Kilo Virtual Machine (KVM) 1010 is a complete Java virtual machine that maintains all the aspects of the Java programming language, but runs in a resource constrained device having only a few hundred kilobytes (kB) of memory budget. Several usage models are available for KVM 1010. For example, KVM 1010 may be used on an existing native software stack to give the device the ability to download and run dynamic, interactive, and secure Java content on the device. Alternately, KVM 1010 is used at a lower level to implement the lower level system software and applications of the device in the Java programming language.
MIDP applications, i.e., MIDlet suites, that execute on MID 1008 may be deployed Over the Air (OTA), or conversely, via wired networks to MIDs distributed throughout the network. Mechanisms are provided within the MIDs that allow users to discover MIDlet suites that can be downloaded into the MID. In some cases, discovery of the MIDlet suite is conducted via the MID's resident browser and in other cases, a resident application written specifically to identify MIDlet suites is used.
MIDlet suite discovery and download scenario 1100 is presented in
Transfer of MIDlet suite 1124 and its associated Application Descriptor (AD) file to MID 1106 is conducted via path 1120 using, for example, HyperText Transfer Protocol (HTTP) or a session protocol that implements the HTTP functionality including the header and entity fields. Security challenges may be issued by MIDlet suite provider 1102 using, for example, 401 UNAUTHORIZED or 407 PROXY AUTHENTICATION REQUIRED messages, in response to a MIDlet suite request issued by MID 1106 via path 1122. The challenge response, including username and password credentials, may be transmitted by MID 1106 via path 1122 by re-sending the HTTP request with the credentials supplied in the appropriate header fields. Paths 1120 and 1122 may be implemented using wire, e.g., USB, FireWire, or wireless, e.g., WAP, Bluetooth, IR, communication mediums.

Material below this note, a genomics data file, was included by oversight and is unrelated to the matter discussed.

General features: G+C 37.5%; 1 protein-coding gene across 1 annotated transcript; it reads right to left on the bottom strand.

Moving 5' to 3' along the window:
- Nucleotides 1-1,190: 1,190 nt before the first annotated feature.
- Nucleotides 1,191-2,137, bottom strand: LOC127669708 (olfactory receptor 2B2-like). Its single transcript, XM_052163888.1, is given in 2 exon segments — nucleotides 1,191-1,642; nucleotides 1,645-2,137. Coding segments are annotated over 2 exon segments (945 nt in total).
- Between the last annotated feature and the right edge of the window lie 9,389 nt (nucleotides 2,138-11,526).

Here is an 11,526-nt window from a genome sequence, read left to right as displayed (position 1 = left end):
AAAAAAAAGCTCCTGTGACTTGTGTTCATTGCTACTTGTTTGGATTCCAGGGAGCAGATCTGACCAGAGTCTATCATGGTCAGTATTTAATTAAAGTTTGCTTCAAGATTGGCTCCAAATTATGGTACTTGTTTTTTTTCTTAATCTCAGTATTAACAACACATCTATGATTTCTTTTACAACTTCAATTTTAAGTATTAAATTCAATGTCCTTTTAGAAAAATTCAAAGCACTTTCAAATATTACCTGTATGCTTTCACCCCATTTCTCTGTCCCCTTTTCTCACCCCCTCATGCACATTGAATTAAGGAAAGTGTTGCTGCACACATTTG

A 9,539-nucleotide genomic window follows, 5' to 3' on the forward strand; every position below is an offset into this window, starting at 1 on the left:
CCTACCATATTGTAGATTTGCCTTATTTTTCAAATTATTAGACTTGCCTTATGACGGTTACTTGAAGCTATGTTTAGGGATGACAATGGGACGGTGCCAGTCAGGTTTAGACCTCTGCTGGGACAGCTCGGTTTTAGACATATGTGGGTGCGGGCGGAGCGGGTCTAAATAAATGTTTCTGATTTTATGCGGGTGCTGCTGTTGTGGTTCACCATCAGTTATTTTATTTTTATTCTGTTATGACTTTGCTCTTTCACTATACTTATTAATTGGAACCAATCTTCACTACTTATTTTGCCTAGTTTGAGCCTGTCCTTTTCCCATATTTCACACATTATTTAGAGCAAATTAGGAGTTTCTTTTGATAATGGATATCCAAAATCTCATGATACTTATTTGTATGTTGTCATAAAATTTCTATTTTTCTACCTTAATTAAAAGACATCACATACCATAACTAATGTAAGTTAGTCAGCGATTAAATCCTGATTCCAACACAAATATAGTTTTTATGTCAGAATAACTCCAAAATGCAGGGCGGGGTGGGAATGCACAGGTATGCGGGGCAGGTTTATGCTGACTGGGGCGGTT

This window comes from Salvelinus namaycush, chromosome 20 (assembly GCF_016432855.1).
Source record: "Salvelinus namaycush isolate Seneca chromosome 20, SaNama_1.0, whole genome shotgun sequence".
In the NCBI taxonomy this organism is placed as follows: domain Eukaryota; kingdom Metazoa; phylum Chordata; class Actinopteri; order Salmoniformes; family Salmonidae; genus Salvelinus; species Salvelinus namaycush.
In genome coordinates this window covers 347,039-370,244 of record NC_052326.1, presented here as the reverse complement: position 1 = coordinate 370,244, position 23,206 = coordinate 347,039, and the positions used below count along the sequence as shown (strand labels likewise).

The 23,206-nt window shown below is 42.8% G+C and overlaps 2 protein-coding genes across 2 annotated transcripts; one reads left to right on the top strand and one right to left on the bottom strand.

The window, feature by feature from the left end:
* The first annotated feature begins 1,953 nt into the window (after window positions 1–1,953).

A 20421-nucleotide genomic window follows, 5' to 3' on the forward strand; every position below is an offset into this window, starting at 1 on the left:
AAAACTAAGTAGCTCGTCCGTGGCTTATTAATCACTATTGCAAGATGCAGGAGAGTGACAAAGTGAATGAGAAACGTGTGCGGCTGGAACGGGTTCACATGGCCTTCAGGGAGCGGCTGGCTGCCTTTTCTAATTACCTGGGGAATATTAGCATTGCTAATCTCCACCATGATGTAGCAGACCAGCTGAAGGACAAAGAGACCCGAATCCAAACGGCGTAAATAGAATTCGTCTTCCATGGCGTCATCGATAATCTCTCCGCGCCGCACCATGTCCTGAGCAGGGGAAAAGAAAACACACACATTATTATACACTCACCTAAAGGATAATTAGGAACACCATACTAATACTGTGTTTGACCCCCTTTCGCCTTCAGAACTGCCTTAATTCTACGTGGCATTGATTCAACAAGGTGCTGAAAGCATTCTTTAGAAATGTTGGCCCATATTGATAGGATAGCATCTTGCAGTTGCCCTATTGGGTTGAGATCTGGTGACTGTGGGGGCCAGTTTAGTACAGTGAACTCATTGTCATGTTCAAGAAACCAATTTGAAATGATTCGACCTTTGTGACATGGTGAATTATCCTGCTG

In order to install or update the MIDlet suite onto MID 1106, a Java Archive (JAR) file should be created and transmitted by MIDlet suite provider 1102 to MID 1106. The JAR file contains the class files, a manifest file, and any resource files used by the MIDlet suite. In addition according to the present invention, Trust Condition (TC) file 1126 may be included with the JAR file, so that MID 1106 may extract, verify, and register Midlet suite 1124 with the trusted Java platform trust chain 1108-1114 of MID 1106. The registrations of trust conditions may be understood by referring back to
TC file 1126 is preferably described by eXtensible Markup Language (XML), and may be protected by any security measures used for XML if the TC file is expressed in XML. The XML trust condition expressions and associated Document Type Definitions (DTD) are exemplified in the following XML code sequence:
<?xml version=″1.0″ encoding=″UTF-8″?> <trustConditions identity=′MIDLET-1′ idtype=′SW- Java-MIDlet′> <Restrict> <operation> <name> copy </name> <runner> owner </runner> </operation> <operation> <name> forward </name> <runner> owner </runner> <method> any </method> </operation> </Restrict> <RunEnvironment> <Hardware name=″all″> <Restrict> <operation> <name> change </name> <operation> </Restrict> </Hardware> <Software name=″rest″> <Restrict> <operation> <name> change </name> <operation> </Restrict> </software> </RunEnvironment> </trustConditions> <?xml version=″1.0″ encoding=″UTF-8″?> <!-- Trust Condition Definition --> <!-- Change History --> <!-- First draft Zheng Yan (07.05.2003) --> <!-- Introduction --> <!-- This DTD defines trust condition definition for auto warn distrust event --> <!ELEMENT trustConditions (Restrict?, RunEnvironment?)> <!ATTLIST trustConditions identity CDATA #REQUIRED idtype CDATA #IMPLIED> <!-- identity is a unique ID used for identifying a platform component, e.g. HW or SW --> <!-- ###################################################-> <!-- # ELEMENT Restrict #--> <!-- ##################################################--> <!ELEMENT Restrict (operation*)> <!ELEMENT operation (name, time?, runner?, method?)> <!ELEMENT name (#PCDATA|copy|forward|change)> <!ELEMENT time (#PCDATA)> <!ELEMENT runner (#CDATA)> <!ELEMENT method (#PCDATA)> <!-- ##################################################--> <!-- # ELEMENT RunEnvironment #--> <!-- ##################################################--> <!ELEMENT RunEnvironment (Hardware*, Software*)> <!ELEMENT Hardware (Restrict)> <!ATTLIST Hardware identity CDATA #IMPLIED name CDATA # REQUIRED idtype CDATA #IMPLIED> <!ELEMENT software (Restrict)> <!ATTLIST Software identity CDATA #IMPLIED name CDATA #REQUIRED idtype CDATA #IMPLIED>